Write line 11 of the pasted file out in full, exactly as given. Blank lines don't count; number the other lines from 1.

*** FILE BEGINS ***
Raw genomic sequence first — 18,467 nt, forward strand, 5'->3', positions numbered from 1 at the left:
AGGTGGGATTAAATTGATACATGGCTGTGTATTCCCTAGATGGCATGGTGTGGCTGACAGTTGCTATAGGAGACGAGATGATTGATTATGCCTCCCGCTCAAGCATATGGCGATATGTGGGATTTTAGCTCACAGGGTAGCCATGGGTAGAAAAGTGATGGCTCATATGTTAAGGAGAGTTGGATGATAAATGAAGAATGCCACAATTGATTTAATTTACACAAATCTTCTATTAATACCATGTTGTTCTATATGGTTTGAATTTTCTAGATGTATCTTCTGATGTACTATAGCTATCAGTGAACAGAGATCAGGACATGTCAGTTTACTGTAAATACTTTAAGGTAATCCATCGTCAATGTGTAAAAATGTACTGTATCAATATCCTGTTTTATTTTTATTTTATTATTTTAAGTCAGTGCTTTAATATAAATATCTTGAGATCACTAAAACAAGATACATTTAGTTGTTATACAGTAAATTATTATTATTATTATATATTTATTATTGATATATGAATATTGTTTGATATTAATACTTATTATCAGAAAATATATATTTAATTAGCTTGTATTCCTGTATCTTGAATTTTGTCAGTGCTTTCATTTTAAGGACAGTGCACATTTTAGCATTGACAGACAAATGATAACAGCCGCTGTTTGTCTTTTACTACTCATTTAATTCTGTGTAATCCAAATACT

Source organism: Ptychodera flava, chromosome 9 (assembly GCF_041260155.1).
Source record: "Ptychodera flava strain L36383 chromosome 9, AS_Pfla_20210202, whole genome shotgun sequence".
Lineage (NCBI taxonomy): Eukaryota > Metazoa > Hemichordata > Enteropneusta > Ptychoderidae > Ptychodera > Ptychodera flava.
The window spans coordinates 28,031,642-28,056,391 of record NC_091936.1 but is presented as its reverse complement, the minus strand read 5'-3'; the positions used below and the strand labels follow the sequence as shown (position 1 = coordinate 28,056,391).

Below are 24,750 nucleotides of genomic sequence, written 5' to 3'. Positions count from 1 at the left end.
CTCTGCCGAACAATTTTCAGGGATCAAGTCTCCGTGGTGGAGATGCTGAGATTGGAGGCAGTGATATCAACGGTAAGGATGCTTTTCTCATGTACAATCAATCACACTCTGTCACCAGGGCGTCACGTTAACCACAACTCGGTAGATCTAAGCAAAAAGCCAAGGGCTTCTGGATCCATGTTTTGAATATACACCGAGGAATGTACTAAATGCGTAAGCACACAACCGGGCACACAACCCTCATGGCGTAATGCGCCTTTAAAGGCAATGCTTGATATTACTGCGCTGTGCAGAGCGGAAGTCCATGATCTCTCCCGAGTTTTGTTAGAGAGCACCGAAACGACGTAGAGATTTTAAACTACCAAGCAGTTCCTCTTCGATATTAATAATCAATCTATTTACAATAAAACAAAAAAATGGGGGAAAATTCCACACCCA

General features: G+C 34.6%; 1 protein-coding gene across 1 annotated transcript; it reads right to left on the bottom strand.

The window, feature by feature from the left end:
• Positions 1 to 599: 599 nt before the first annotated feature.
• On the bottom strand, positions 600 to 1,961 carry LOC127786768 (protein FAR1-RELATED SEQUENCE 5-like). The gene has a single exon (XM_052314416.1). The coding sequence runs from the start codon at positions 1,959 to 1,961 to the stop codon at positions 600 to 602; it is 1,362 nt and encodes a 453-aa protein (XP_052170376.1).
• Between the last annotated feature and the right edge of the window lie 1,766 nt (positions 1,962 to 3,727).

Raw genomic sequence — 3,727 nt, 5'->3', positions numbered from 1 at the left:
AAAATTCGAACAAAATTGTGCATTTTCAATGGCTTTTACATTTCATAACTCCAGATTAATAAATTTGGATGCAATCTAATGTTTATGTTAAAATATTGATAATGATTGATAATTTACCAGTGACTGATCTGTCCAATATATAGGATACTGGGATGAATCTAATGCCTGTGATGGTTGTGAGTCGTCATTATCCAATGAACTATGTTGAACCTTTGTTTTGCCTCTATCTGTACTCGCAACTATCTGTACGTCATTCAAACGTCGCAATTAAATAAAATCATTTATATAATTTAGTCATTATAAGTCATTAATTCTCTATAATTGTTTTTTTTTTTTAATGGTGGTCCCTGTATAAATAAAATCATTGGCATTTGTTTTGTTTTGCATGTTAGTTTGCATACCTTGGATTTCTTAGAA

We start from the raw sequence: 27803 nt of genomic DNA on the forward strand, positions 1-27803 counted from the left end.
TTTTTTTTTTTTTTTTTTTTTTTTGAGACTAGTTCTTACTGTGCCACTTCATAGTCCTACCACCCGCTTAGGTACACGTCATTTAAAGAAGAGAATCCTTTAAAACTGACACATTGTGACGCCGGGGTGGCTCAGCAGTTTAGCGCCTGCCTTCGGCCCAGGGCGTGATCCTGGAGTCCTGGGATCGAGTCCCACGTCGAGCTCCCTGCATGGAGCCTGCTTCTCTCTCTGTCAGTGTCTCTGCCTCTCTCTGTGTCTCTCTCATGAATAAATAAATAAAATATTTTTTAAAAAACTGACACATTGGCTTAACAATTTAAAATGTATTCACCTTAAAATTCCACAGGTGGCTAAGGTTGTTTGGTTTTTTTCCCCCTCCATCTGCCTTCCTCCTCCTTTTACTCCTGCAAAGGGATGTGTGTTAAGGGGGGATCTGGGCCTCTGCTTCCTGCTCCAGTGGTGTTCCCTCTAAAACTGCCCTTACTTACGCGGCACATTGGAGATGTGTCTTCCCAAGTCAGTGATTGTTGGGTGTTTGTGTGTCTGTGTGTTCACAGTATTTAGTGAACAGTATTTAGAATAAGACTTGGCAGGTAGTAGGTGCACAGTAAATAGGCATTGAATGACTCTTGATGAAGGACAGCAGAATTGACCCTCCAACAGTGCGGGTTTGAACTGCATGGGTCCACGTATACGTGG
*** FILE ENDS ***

• Positions 1 to 599: 599 nt before the first annotated feature.